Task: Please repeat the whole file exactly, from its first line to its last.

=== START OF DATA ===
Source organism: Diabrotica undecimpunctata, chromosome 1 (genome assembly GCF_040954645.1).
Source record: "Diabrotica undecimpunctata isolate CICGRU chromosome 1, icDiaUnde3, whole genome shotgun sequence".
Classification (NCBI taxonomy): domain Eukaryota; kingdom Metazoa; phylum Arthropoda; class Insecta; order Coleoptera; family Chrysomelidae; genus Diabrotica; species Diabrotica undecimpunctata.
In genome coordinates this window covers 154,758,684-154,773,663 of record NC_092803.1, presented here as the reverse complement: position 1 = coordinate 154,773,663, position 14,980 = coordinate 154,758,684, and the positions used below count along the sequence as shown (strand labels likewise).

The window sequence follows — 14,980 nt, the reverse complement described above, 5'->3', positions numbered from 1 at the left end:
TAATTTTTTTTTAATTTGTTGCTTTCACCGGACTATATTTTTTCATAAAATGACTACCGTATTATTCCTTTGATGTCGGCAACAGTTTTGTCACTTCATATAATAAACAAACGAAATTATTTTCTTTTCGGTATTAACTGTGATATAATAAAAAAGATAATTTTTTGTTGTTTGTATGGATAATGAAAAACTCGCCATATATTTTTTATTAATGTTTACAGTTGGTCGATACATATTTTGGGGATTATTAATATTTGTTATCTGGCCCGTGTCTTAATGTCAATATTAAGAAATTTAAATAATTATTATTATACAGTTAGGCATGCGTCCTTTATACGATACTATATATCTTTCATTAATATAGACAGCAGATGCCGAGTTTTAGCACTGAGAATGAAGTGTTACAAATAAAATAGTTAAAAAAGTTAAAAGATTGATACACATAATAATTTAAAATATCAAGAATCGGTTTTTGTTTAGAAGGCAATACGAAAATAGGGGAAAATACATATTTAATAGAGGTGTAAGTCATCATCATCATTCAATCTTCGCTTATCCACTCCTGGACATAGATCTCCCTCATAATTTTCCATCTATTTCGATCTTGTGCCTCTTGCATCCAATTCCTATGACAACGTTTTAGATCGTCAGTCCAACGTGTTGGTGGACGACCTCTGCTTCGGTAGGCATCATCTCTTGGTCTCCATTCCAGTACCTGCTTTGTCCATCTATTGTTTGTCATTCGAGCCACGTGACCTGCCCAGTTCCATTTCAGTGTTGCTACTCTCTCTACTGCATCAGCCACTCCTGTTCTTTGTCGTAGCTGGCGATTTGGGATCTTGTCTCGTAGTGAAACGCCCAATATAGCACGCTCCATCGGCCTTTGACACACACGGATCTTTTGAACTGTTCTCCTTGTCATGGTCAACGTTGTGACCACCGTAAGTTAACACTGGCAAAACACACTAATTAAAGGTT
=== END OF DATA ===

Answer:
Source organism: Diabrotica undecimpunctata, chromosome 1 (genome assembly GCF_040954645.1).
Source record: "Diabrotica undecimpunctata isolate CICGRU chromosome 1, icDiaUnde3, whole genome shotgun sequence".
Classification (NCBI taxonomy): domain Eukaryota; kingdom Metazoa; phylum Arthropoda; class Insecta; order Coleoptera; family Chrysomelidae; genus Diabrotica; species Diabrotica undecimpunctata.
In genome coordinates this window covers 154,758,684-154,773,663 of record NC_092803.1, presented here as the reverse complement: position 1 = coordinate 154,773,663, position 14,980 = coordinate 154,758,684, and the positions used below count along the sequence as shown (strand labels likewise).

The window sequence follows — 14,980 nt, the reverse complement described above, 5'->3', positions numbered from 1 at the left end:
TAATTTTTTTTTAATTTGTTGCTTTCACCGGACTATATTTTTTCATAAAATGACTACCGTATTATTCCTTTGATGTCGGCAACAGTTTTGTCACTTCATATAATAAACAAACGAAATTATTTTCTTTTCGGTATTAACTGTGATATAATAAAAAAGATAATTTTTTGTTGTTTGTATGGATAATGAAAAACTCGCCATATATTTTTTATTAATGTTTACAGTTGGTCGATACATATTTTGGGGATTATTAATATTTGTTATCTGGCCCGTGTCTTAATGTCAATATTAAGAAATTTAAATAATTATTATTATACAGTTAGGCATGCGTCCTTTATACGATACTATATATCTTTCATTAATATAGACAGCAGATGCCGAGTTTTAGCACTGAGAATGAAGTGTTACAAATAAAATAGTTAAAAAAGTTAAAAGATTGATACACATAATAATTTAAAATATCAAGAATCGGTTTTTGTTTAGAAGGCAATACGAAAATAGGGGAAAATACATATTTAATAGAGGTGTAAGTCATCATCATCATTCAATCTTCGCTTATCCACTCCTGGACATAGATCTCCCTCATAATTTTCCATCTATTTCGATCTTGTGCCTCTTGCATCCAATTCCTATGACAACGTTTTAGATCGTCAGTCCAACGTGTTGGTGGACGACCTCTGCTTCGGTAGGCATCATCTCTTGGTCTCCATTCCAGTACCTGCTTTGTCCATCTATTGTTTGTCATTCGAGCCACGTGACCTGCCCAGTTCCATTTCAGTGTTGCTACTCTCTCTACTGCATCAGCCACTCCTGTTCTTTGTCGTAGCTGGCGATTTGGGATCTTGTCTCGTAGTGAAACGCCCAATATAGCACGCTCCATCGGCCTTTGACACACACGGATCTTTTGAACTGTTCTCCTTGTCATGGTCAACGTTGTGACCACCGTAAGTTAACACTGGCAAAACACACTAATTAAAGGTT